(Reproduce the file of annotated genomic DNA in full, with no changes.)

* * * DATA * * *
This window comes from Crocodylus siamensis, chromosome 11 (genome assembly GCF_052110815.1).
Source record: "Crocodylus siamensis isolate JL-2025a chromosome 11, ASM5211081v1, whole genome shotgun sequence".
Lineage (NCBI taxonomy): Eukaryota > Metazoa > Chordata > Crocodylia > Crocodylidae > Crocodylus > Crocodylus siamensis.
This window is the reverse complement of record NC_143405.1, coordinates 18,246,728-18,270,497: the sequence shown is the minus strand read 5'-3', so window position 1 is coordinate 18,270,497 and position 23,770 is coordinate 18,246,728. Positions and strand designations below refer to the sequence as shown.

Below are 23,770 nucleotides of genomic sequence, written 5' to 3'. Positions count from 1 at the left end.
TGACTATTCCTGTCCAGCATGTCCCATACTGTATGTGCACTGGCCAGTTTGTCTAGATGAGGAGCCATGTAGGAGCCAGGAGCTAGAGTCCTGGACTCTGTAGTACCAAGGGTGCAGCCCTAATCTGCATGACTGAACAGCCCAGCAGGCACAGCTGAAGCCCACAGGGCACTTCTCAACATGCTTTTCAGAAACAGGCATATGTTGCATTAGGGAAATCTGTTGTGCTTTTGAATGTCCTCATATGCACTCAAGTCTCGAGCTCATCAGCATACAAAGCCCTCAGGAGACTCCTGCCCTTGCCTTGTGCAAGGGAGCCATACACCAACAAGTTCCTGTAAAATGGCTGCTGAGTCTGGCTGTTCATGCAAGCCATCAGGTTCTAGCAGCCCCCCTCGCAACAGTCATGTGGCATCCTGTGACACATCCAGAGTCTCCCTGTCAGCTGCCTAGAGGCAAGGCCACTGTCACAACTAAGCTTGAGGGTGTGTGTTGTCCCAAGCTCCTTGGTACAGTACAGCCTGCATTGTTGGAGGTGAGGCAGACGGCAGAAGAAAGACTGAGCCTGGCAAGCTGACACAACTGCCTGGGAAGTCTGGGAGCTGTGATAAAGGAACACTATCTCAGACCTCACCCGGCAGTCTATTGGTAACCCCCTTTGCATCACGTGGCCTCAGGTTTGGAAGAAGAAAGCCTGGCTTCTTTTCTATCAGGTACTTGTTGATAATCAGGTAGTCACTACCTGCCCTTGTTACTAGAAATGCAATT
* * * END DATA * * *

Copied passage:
This window comes from Crocodylus siamensis, chromosome 11 (genome assembly GCF_052110815.1).
Source record: "Crocodylus siamensis isolate JL-2025a chromosome 11, ASM5211081v1, whole genome shotgun sequence".
Lineage (NCBI taxonomy): Eukaryota > Metazoa > Chordata > Crocodylia > Crocodylidae > Crocodylus > Crocodylus siamensis.
This window is the reverse complement of record NC_143405.1, coordinates 18,246,728-18,270,497: the sequence shown is the minus strand read 5'-3', so window position 1 is coordinate 18,270,497 and position 23,770 is coordinate 18,246,728. Positions and strand designations below refer to the sequence as shown.

Below are 23,770 nucleotides of genomic sequence, written 5' to 3'. Positions count from 1 at the left end.
TGACTATTCCTGTCCAGCATGTCCCATACTGTATGTGCACTGGCCAGTTTGTCTAGATGAGGAGCCATGTAGGAGCCAGGAGCTAGAGTCCTGGACTCTGTAGTACCAAGGGTGCAGCCCTAATCTGCATGACTGAACAGCCCAGCAGGCACAGCTGAAGCCCACAGGGCACTTCTCAACATGCTTTTCAGAAACAGGCATATGTTGCATTAGGGAAATCTGTTGTGCTTTTGAATGTCCTCATATGCACTCAAGTCTCGAGCTCATCAGCATACAAAGCCCTCAGGAGACTCCTGCCCTTGCCTTGTGCAAGGGAGCCATACACCAACAAGTTCCTGTAAAATGGCTGCTGAGTCTGGCTGTTCATGCAAGCCATCAGGTTCTAGCAGCCCCCCTCGCAACAGTCATGTGGCATCCTGTGACACATCCAGAGTCTCCCTGTCAGCTGCCTAGAGGCAAGGCCACTGTCACAACTAAGCTTGAGGGTGTGTGTTGTCCCAAGCTCCTTGGTACAGTACAGCCTGCATTGTTGGAGGTGAGGCAGACGGCAGAAGAAAGACTGAGCCTGGCAAGCTGACACAACTGCCTGGGAAGTCTGGGAGCTGTGATAAAGGAACACTATCTCAGACCTCACCCGGCAGTCTATTGGTAACCCCCTTTGCATCACGTGGCCTCAGGTTTGGAAGAAGAAAGCCTGGCTTCTTTTCTATCAGGTACTTGTTGATAATCAGGTAGTCACTACCTGCCCTTGTTACTAGAAATGCAATT